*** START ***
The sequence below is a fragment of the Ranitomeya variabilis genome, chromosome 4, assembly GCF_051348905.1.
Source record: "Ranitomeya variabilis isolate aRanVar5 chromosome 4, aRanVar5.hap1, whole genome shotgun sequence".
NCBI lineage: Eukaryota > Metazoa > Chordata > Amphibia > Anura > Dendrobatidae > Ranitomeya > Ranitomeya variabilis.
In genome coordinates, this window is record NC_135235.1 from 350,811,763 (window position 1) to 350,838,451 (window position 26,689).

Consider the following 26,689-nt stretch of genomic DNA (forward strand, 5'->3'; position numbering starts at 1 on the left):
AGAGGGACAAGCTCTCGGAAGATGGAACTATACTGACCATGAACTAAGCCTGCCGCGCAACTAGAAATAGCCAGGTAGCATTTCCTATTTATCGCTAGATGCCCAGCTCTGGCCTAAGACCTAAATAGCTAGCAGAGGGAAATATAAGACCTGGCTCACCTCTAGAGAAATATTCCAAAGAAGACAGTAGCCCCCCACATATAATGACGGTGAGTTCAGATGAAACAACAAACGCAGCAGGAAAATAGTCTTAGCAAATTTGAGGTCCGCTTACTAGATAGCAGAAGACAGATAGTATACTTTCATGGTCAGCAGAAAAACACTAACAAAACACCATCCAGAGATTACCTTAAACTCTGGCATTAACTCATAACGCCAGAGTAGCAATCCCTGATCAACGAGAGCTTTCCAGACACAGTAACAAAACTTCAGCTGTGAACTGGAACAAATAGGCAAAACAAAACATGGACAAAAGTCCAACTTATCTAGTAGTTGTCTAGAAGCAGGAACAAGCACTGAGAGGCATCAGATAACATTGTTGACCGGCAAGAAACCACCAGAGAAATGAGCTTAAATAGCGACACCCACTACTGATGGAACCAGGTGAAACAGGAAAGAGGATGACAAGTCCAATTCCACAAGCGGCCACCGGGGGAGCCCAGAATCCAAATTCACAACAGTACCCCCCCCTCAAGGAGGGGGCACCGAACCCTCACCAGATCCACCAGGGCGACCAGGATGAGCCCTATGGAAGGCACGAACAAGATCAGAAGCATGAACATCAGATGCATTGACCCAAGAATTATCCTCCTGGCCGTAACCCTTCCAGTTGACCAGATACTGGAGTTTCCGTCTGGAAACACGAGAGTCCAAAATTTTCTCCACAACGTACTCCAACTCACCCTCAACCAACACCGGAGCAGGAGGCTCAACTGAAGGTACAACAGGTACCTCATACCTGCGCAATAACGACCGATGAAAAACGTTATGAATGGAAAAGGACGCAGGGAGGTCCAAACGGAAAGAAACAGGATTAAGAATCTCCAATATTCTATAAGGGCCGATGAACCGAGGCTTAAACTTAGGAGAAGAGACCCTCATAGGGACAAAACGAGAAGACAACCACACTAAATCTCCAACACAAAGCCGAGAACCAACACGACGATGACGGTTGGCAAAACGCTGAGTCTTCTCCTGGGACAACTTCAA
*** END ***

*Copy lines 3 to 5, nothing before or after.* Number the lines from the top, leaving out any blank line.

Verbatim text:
NCBI lineage: Eukaryota > Metazoa > Chordata > Amphibia > Anura > Dendrobatidae > Ranitomeya > Ranitomeya variabilis.
In genome coordinates, this window is record NC_135235.1 from 350,811,763 (window position 1) to 350,838,451 (window position 26,689).

Consider the following 26,689-nt stretch of genomic DNA (forward strand, 5'->3'; position numbering starts at 1 on the left):